See the chart below and notice how starting early allowed you to be invested more conservatively.

Here is a short video showing the same principles at work.
2. Protect against the downside first and foremost.
It is mathematically impossible to save enough and earn enough on that savings to cover spending more than you have. Try it and see. If you save $20 million and earn a return of $40 million on it (a 200% rate of return!), you still cannot spend $61 million. Even if you borrow against the $60 million to try and get an additional $1 million, you have to come up with that $1 million to pay back the loan. Spending prudence should seem self evident. So too should investing prudence because you mathematically cannot spend investment earnings you do not achieve. 
If I put all my investment (eggs) into one stock or bond (basket so to speak) and that stock or bond goes broke, my investment is gone. If I put all my investment into two stocks or bonds and one of those goes broke while the other is fine, I have only lost half of my investment. Repeat this logic for more and more individual investments, and you will eventually get to a point of diversification where the impact of picking a complete lemon (stock or bond that goes to zero) is immaterial to you. That should be a goal for most investors.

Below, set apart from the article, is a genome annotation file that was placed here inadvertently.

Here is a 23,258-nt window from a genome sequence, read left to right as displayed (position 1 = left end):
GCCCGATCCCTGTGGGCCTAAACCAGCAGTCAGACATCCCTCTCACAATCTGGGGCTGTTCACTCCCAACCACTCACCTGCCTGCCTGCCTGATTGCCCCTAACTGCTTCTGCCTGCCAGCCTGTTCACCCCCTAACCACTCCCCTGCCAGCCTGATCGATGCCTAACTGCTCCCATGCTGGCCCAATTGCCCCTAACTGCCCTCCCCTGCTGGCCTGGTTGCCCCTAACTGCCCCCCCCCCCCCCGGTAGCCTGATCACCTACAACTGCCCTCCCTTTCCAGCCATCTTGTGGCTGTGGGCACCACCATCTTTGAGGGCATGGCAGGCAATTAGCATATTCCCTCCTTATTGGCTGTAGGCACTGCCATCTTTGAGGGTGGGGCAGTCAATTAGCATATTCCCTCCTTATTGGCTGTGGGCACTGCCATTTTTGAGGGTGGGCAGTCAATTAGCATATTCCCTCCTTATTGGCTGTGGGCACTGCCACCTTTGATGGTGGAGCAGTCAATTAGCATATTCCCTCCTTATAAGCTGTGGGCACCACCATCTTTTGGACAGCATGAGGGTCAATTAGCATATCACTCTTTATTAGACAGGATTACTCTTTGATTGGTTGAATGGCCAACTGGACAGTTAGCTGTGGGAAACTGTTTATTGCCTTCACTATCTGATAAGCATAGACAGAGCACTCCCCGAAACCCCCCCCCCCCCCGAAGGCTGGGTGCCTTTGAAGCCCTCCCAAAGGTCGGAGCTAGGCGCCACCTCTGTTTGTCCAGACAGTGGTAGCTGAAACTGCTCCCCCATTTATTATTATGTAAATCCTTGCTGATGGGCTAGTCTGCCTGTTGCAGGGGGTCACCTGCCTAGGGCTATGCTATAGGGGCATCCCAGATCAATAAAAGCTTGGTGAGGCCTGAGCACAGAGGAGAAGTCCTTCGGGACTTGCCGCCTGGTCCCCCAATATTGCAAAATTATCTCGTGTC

The entire stock or bond market basically cannot go to zero. If it does, you got bigger problems than your IRA balance like the colossal asteroid that must have struck the Earth. In fact, the history of economic growth has been a reliable (eventual) pattern of higher highs and higher lows. Diversification is your first best risk reducer against the threat of ruin.
3. Grab the right rate of return.
It is all about beta not alpha. Beta is the fancy way of saying give me the market's performance. Alpha is the fancy way of saying give me something different (hopefully better) than the market's performance. Beta is passive investing, boring, dull, easy, anybody can do it. Alpha is the sexy stuff. Alpha is the smart money, the guys zigging when the panicked sheep are zagging. At least, that is the story so many like to tell.